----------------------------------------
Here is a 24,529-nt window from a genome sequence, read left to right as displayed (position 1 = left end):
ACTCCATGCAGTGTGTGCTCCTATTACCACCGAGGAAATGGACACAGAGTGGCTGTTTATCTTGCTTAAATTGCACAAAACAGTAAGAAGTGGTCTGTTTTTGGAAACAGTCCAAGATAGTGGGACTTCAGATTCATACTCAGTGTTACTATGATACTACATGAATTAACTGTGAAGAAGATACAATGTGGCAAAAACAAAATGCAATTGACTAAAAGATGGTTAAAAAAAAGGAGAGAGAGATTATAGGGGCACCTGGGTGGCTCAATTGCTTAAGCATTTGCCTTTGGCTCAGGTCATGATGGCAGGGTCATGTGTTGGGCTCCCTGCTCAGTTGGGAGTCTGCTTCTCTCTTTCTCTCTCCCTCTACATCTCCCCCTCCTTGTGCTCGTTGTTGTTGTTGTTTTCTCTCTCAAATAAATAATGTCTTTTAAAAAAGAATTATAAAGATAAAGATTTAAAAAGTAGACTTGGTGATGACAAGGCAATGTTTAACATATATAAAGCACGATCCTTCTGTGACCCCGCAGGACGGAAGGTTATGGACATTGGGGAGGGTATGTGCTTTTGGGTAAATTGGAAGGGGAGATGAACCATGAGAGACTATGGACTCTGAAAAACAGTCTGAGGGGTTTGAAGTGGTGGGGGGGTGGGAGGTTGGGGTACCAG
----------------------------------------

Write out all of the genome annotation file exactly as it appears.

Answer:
Here is a 24,529-nt window from a genome sequence, read left to right as displayed (position 1 = left end):
ACTCCATGCAGTGTGTGCTCCTATTACCACCGAGGAAATGGACACAGAGTGGCTGTTTATCTTGCTTAAATTGCACAAAACAGTAAGAAGTGGTCTGTTTTTGGAAACAGTCCAAGATAGTGGGACTTCAGATTCATACTCAGTGTTACTATGATACTACATGAATTAACTGTGAAGAAGATACAATGTGGCAAAAACAAAATGCAATTGACTAAAAGATGGTTAAAAAAAAGGAGAGAGAGATTATAGGGGCACCTGGGTGGCTCAATTGCTTAAGCATTTGCCTTTGGCTCAGGTCATGATGGCAGGGTCATGTGTTGGGCTCCCTGCTCAGTTGGGAGTCTGCTTCTCTCTTTCTCTCTCCCTCTACATCTCCCCCTCCTTGTGCTCGTTGTTGTTGTTGTTTTCTCTCTCAAATAAATAATGTCTTTTAAAAAAGAATTATAAAGATAAAGATTTAAAAAGTAGACTTGGTGATGACAAGGCAATGTTTAACATATATAAAGCACGATCCTTCTGTGACCCCGCAGGACGGAAGGTTATGGACATTGGGGAGGGTATGTGCTTTTGGGTAAATTGGAAGGGGAGATGAACCATGAGAGACTATGGACTCTGAAAAACAGTCTGAGGGGTTTGAAGTGGTGGGGGGGTGGGAGGTTGGGGTACCAG